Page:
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Theatre related stuff on TV and Radio Apr 2 - 8

Pub theatre is back and kicking with size 10's: Mercury Fur at the Old Red Lion Theatre

Mercuryfur_editPhilip Ridley is a bit of a favourite of mine but I've come to him relatively recently so I'm catching up with his earlier work. And I must say that the Old Red Lion Theatre's production of Mercury Fur is one of my favourites so far. It feels like Ridley stripped back to the core compared to his more recent work, the bare, classic elements that have put him on my fav list.

Like everything else I've seen in his repertoire, Mercury Fur is not an easy watch. I can't really say I loved the play because love is completely the wrong word. You can't however ignore its lasting, haunting impression.

Set in familiar Ridley territory - a post war/post societal breakdown future, Elliot (Ciaran Owens) and his brother Darren (Frank C Keogh) are organising a party for Spinx (Ben Dilloway) which you discover, as the story unfolds, has a barbaric party piece.

Ridley's genius here is in the suggestion. What is implied, what isn't seen, leaving your imagination to run wild. Mercury Fur is about survival at its most macabre and horrific; of a society desensitised to violence so that the younger generation who've known no different recount stories of murder, torture and rape like they are fairy tales. A generation for whom the ice cream van's tune signals the imminent sale of drugs, shaped liked butterflies with different wing colours offering a menu of effects.

In the bleak, destructive world of Elliot, Darren and Spinx human kindness and compassion take on a different, alien form but it is there nonetheless and together with brief moments of tenderness offer up a perverse sort of hope for mankind.

ImageThis production by the Greenhouse Theatre Company at the Old Red Lion Theatre is excellently done. The dusty, dirty, derelict flat setting strewn with broken plaster has remnants of a life long past, of innocence lost; there is a teddy bear in the dirt, pieces of jigsaw and torn books.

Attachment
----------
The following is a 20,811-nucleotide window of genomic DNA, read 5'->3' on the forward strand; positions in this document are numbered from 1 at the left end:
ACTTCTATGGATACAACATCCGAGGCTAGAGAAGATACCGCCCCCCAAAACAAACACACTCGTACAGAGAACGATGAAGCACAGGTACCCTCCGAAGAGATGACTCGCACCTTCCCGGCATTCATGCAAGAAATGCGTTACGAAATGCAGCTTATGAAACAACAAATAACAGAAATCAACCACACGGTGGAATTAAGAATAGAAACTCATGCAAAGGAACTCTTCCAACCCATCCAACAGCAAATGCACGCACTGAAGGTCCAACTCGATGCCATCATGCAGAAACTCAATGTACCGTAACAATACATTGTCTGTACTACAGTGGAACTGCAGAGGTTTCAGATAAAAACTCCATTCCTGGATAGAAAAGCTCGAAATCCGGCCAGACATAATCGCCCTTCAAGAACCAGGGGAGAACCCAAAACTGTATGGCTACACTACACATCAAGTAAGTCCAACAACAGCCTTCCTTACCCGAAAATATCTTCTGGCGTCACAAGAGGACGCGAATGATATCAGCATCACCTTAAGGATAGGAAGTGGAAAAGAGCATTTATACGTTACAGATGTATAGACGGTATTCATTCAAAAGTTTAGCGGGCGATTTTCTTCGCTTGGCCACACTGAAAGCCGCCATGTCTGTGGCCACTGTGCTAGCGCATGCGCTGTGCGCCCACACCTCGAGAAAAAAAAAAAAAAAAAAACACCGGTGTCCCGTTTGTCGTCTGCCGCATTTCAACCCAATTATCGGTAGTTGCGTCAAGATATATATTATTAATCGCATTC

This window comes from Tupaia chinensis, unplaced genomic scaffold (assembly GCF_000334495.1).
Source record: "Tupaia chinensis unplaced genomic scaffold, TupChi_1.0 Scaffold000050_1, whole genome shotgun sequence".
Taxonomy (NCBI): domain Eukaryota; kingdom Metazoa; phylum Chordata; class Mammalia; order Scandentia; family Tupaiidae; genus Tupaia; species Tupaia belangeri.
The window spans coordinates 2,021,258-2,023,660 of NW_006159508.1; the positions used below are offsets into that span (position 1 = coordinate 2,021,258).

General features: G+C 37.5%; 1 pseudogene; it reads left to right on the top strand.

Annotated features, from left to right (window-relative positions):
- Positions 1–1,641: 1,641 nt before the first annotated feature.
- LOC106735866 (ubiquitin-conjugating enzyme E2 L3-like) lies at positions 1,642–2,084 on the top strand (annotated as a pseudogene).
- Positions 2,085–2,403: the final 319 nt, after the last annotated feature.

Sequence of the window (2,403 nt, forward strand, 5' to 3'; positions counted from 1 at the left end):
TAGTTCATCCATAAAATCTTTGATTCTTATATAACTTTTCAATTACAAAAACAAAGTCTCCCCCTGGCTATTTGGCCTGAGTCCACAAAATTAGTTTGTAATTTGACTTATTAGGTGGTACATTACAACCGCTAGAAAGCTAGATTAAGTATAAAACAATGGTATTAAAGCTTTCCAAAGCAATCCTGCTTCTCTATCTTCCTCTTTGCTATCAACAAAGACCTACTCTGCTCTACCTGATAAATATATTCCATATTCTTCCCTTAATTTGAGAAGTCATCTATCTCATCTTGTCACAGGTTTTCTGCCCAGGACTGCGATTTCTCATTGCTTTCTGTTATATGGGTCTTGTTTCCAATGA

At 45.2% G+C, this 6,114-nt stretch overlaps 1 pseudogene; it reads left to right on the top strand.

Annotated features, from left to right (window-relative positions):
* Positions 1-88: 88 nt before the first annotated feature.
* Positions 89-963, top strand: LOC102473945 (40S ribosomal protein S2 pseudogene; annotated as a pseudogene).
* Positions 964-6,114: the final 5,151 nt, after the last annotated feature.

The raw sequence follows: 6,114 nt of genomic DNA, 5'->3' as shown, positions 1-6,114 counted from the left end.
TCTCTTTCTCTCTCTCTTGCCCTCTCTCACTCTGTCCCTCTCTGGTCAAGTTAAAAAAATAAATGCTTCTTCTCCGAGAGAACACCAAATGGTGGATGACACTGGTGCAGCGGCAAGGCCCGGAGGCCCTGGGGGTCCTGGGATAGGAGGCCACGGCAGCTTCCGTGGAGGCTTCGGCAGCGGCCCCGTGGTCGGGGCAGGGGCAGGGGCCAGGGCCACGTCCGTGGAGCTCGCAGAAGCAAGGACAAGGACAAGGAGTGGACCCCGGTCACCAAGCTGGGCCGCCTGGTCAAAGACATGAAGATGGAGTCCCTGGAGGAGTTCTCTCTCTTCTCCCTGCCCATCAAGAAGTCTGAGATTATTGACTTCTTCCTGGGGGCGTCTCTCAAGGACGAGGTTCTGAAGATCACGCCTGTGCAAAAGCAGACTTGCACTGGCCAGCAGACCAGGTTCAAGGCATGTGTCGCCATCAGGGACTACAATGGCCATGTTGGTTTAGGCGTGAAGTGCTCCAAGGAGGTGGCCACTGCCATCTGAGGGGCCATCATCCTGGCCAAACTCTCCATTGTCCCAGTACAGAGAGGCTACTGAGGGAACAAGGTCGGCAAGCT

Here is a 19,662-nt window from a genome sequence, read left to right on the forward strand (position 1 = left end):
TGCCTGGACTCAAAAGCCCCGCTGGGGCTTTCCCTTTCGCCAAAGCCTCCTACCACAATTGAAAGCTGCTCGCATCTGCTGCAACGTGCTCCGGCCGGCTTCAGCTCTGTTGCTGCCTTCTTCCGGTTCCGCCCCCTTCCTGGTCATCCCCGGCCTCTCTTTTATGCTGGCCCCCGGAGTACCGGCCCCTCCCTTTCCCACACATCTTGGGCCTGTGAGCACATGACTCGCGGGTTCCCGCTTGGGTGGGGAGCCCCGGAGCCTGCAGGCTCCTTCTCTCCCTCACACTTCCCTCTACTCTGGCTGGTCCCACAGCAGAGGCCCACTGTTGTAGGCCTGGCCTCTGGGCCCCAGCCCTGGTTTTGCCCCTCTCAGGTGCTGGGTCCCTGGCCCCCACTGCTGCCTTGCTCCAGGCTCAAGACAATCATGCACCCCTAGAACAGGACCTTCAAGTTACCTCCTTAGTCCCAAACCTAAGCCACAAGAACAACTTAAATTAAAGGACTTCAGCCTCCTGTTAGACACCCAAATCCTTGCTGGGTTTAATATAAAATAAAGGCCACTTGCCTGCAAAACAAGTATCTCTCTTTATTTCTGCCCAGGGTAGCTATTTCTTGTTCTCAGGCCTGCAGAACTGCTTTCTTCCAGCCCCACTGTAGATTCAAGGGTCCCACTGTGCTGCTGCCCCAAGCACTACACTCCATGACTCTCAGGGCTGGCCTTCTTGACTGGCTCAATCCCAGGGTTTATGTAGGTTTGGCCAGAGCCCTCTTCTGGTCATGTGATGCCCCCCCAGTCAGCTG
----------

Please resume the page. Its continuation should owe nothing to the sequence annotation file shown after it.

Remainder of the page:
The performances can't be faulted and I was particularly taken with Olly Alexander as the delicate and damaged Naz (pictured right), a character whose back story and fate I found the most affecting and haunting. With his sprite-like physique and wide-eyes I couldn't help thinking of him as some sort of tragic post apocalyptic Ariel.

I'd put all the cast on the 'ones to watch' list and I'm definitely keen to see what Greenhouse do next.

Mercury Fur runs at the Old Red Lion Theatre until April 14. I'm giving it five stars, go and see it.


In the vein of small world/coincidences etc little Olly Alexander was in Bright Star playing Keats' brother Tom while Mr W was in the original production of Mercury Fur and played Elliot.

And I can also add Philip Ridley himself who aside from writing the play is credited for his 'help, support and advice' in the programme. His connection with Mr W, as regular followers of this little game of mine will know, also extends to them having worked on Leaves of Glass together.  

It is a fervent dream of mine to see them reunited for a future production of some new work of Ridley's, a dream that is second only to seeing him play Iago at the moment. Or maybe equal. Quite frankly I'd be happy to see him stand up and read the phone book it's been so long since he trod the boards.